When creating a non-Web API ASP.NET MVC project using Individual Accounts, the generated template makes use of Forms Authentication. When logging in using Forms Authentication, a cookie is stored on the client’s machine and that cookie is included by the browser in each future request.

Instead of Forms Authentication, the Web API Individual Accounts project template includes code that makes use of bearer tokens for authentication / authorization. In this post, I will show how login using the bearer token can be achieved using AngularJS as the front-end framework.

I will be using Visual Studio Express 2013 for Web Update 4, Web API 2.2, and ASP.NET Identity 2.1.

Overview: Logging In == Getting a Bearer Token

A login request includes three things:

  1. Username
  2. Password
  3. Grant Type

Upon a successful login, the login response will include the bearer token. This token should be included in the http headers of any authorized request. An http request is considered as authorized if a valid token is included.

The token is not a cookie, so the browser will not automatically send it in all future requests. Instead, the application should take care of including the token in each request. Later I will describe how AngularJS can do this using $http interceptors.

Getting the Token

In this post, I will put the $http dependency on the controller, though of course the best practice is to put such dependencies in services. Here is an example controller:


myApp.controller('myCtrl', ['$scope', '$http', function ($scope, $http) {

$scope.username = null;
$scope.password = null;

$scope.login = function () {
if (!$scope.username || !$scope.password) {
return;
}

var url = 'Token';
var data = 'username=' + $scope.username +
'&password=' + $scope.password +
'&grant_type=password';
var config = {
headers: { 'Content-Type': 'application/x-www-form-urlencoded' }
};

$http.post(url, data, config).
success(function (data) {
console.log(data.access_token);
}).
error(function () {
// errors here, including:
// invalid_grant_type
// invalid username/password
});
};
}]);

A few things to note about the request parameters:

  • url – This is the specified TokenEndpointPath as seen in Startup.Auth.cs (in App_Start).
  • data – The data should not be in json format, but rather, it needs to be a string. There are other ways to do the formatting, but here I just used string concatenation for clarity. The grant type is always ‘password’.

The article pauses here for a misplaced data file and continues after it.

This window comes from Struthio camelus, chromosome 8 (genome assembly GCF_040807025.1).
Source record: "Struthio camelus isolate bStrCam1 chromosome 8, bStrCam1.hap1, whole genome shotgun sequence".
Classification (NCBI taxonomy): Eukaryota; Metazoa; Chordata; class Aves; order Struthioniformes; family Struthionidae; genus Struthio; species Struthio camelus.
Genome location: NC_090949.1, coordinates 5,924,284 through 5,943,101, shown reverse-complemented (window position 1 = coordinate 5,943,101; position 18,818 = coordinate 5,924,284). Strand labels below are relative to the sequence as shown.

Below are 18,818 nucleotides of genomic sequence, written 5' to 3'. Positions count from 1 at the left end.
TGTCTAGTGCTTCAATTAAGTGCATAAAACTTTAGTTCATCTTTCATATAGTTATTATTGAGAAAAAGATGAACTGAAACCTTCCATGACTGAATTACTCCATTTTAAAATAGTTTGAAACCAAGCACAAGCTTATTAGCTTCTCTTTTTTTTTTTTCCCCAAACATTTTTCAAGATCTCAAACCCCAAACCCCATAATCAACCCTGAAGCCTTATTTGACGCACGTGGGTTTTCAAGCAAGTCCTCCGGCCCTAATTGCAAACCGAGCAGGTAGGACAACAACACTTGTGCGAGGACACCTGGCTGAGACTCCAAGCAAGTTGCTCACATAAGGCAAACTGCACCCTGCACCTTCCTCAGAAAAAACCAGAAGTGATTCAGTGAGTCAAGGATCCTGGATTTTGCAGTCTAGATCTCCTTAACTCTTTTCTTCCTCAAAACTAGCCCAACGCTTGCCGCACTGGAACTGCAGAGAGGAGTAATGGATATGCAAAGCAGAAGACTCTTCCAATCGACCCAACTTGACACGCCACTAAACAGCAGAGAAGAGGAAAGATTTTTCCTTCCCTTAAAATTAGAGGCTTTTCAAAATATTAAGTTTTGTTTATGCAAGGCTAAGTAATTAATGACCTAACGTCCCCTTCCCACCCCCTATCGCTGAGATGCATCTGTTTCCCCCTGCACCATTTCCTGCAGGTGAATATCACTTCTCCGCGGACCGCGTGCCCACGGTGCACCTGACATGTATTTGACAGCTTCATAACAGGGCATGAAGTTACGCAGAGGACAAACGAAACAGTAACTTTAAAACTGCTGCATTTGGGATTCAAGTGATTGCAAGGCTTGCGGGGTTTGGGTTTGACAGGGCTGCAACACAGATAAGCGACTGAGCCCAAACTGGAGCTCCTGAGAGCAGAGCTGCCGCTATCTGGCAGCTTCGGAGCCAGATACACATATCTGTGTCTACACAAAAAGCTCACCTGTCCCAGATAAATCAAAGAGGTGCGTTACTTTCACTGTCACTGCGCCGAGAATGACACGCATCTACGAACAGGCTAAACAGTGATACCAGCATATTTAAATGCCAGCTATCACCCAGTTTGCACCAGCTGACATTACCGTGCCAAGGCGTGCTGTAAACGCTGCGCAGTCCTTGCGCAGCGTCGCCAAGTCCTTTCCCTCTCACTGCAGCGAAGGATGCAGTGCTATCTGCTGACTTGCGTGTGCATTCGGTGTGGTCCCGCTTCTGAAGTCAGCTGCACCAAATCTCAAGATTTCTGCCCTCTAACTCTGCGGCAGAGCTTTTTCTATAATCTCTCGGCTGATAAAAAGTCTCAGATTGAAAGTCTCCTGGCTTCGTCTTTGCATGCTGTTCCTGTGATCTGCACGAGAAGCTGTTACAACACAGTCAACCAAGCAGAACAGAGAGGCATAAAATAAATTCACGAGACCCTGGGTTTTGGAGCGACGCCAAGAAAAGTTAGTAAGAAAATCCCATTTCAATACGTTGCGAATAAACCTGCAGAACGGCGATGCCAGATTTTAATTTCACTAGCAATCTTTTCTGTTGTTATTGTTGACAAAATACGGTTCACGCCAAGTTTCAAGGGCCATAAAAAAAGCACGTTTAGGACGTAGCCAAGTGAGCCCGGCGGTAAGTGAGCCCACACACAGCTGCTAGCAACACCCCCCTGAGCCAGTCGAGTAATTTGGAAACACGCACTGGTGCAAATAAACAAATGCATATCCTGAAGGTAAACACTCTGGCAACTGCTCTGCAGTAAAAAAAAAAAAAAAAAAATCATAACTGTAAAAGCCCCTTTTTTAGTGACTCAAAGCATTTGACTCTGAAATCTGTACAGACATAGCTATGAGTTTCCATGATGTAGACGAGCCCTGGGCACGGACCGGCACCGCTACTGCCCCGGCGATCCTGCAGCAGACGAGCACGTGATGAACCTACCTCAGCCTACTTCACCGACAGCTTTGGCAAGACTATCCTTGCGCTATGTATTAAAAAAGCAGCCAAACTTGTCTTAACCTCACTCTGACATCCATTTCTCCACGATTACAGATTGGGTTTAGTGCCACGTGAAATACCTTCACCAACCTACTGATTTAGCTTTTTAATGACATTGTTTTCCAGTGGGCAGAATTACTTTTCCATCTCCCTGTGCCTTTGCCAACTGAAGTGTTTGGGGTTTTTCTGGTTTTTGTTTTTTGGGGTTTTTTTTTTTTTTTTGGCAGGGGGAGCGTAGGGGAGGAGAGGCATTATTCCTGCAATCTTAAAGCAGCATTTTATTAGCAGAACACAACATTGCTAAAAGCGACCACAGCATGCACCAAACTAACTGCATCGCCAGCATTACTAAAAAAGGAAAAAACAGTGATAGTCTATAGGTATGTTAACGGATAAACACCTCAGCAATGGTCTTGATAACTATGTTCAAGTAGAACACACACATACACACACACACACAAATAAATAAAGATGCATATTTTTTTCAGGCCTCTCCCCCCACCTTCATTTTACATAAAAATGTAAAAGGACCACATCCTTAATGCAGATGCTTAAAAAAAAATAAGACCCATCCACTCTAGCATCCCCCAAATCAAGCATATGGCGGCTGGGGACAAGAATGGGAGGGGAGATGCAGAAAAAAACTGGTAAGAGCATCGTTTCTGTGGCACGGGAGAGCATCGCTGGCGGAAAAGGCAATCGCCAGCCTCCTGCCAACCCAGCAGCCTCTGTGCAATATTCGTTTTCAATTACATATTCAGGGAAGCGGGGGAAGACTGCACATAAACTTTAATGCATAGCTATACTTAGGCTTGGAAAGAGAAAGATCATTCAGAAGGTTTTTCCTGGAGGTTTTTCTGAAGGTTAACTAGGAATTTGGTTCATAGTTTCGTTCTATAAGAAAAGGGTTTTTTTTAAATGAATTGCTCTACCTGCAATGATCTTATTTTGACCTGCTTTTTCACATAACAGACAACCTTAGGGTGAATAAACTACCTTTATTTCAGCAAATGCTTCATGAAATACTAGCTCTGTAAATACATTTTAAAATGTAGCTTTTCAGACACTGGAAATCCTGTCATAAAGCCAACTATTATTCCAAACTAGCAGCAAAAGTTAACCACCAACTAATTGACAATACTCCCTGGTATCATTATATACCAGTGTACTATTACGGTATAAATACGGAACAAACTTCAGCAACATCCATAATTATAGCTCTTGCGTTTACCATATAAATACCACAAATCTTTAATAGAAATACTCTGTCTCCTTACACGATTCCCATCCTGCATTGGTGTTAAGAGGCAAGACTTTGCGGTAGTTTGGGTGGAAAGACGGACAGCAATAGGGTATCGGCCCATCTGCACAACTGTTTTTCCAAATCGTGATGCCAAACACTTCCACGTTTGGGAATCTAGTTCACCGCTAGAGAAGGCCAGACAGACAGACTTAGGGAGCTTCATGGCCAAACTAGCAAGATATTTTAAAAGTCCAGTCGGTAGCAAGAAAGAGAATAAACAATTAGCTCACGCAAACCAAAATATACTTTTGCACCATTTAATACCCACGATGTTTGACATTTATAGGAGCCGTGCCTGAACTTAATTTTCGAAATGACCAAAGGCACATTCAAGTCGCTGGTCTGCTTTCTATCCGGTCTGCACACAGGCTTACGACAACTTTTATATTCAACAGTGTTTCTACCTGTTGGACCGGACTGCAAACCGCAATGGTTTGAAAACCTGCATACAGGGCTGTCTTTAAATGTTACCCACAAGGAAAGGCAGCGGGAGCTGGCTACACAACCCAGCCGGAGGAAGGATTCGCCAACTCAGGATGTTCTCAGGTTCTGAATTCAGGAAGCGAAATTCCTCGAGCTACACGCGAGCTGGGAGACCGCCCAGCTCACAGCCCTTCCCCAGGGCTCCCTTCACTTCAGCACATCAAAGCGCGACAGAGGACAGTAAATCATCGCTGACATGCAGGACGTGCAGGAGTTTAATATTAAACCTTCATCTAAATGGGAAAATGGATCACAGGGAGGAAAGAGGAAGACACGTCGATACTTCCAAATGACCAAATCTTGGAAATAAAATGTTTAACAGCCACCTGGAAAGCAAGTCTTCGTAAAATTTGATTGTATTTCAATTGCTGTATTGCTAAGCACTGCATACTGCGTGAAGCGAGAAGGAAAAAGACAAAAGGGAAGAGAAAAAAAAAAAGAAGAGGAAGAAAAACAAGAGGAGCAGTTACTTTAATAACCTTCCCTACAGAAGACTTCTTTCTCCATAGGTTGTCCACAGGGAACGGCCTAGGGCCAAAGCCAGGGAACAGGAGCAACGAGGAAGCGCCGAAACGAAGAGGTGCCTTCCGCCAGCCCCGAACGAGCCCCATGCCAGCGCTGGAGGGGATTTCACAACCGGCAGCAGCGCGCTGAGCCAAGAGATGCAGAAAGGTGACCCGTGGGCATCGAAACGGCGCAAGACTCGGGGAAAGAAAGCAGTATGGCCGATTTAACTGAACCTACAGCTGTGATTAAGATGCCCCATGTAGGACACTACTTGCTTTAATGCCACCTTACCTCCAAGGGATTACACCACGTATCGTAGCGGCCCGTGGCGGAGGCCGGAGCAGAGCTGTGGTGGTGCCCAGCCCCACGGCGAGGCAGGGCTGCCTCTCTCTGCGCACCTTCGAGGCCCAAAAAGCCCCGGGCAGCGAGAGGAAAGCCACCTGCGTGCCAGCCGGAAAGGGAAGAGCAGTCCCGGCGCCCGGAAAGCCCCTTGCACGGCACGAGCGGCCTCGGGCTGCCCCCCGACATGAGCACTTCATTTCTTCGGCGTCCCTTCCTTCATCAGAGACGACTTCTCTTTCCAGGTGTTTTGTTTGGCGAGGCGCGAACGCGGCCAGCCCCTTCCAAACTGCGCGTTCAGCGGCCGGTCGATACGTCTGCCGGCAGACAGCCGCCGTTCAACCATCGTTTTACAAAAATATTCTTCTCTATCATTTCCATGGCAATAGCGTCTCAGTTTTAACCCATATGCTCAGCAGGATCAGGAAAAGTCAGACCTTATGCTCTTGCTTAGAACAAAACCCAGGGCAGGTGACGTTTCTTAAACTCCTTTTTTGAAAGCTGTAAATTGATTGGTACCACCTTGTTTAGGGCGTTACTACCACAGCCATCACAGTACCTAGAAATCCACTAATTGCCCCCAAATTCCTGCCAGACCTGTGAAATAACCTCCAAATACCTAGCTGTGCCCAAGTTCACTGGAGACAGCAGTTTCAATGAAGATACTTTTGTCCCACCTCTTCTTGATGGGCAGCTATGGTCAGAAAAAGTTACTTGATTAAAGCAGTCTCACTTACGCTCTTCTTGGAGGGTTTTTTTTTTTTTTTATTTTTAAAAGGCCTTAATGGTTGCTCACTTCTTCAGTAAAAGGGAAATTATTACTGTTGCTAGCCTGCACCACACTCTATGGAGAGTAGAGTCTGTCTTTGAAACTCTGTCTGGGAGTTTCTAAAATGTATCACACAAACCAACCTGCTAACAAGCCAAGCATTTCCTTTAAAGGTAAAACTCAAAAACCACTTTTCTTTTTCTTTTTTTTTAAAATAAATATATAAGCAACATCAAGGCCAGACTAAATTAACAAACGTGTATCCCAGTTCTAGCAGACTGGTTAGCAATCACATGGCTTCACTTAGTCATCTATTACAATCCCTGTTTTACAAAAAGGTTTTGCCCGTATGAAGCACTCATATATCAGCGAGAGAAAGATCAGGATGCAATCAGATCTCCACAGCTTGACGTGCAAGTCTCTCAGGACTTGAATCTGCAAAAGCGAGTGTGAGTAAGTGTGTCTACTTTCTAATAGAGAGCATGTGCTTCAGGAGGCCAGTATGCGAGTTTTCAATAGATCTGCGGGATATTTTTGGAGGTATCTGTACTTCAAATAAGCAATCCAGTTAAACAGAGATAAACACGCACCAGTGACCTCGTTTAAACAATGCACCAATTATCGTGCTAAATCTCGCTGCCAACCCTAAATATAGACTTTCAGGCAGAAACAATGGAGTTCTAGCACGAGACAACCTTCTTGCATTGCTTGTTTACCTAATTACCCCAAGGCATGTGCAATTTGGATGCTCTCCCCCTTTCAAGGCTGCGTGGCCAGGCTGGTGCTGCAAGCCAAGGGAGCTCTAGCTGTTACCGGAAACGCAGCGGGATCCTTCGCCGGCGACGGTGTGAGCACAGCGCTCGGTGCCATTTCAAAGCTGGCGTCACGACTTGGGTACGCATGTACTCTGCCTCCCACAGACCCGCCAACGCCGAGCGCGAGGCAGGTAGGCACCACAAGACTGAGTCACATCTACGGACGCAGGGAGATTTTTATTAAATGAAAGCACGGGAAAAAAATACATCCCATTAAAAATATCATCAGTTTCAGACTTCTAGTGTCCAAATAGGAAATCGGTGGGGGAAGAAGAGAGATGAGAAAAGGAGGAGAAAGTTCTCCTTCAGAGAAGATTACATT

• config – A content type of application/x-www-form-urlencoded should be used instead of application/json (the AngularJS $http default).

If the login is successful, the data will include an access_token attribute. This is the token that should be included in all future requests.

Using the Token

Let us store the token in sessionStorage.


myApp.controller('myCtrl', ['$scope', '$http', function ($scope, $http) {

// ...

$scope.login = function () {

// ...

$http.post(url, data, config).
success(function (data) {
sessionStorage.setItem('bearerToken', data.access_token);
}).
error(function () {
// ...
});
};

}]);

We can set up an $http interceptor to automatically include the token in requests.


myApp.config(['$provide', '$httpProvider', function ($provide, $httpProvider) {

$provide.factory('myInterceptor', ['$q', function ($q) {
return {
request: function (config) {
var bearerToken = sessionStorage.getItem('bearerToken');
if (bearerToken) {
config.headers['Authorization'] = 'Bearer ' + bearerToken;
}

return config || $q.when(config);
}
};
}]);

$httpProvider.interceptors.push('myInterceptor');

}]);

So once a token is present, an http header of Authorization: Bearer [token] will be included in all requests. [token] of course will be the value of the token you got after the successful login.

Logging Out

Without the token, we will not be able to make authorized requests. So “logging out” is simply a matter of removing the token.


myApp.controller('myCtrl', ['$scope', '$http', function ($scope, $http) {

// ...

$scope.logOut = function () {
sessionStorage.removeItem('bearerToken');
};

}]);

Note that sessionStorage will be cleared if the user closes the browser tab.

Conclusion

In this post I showed how to perform login using AngularJS + ASP.NET Web API using the bearer token. I showed how to correctly format the login http request and how to include the token in all http requests using an interceptor. I also showed how to log out.

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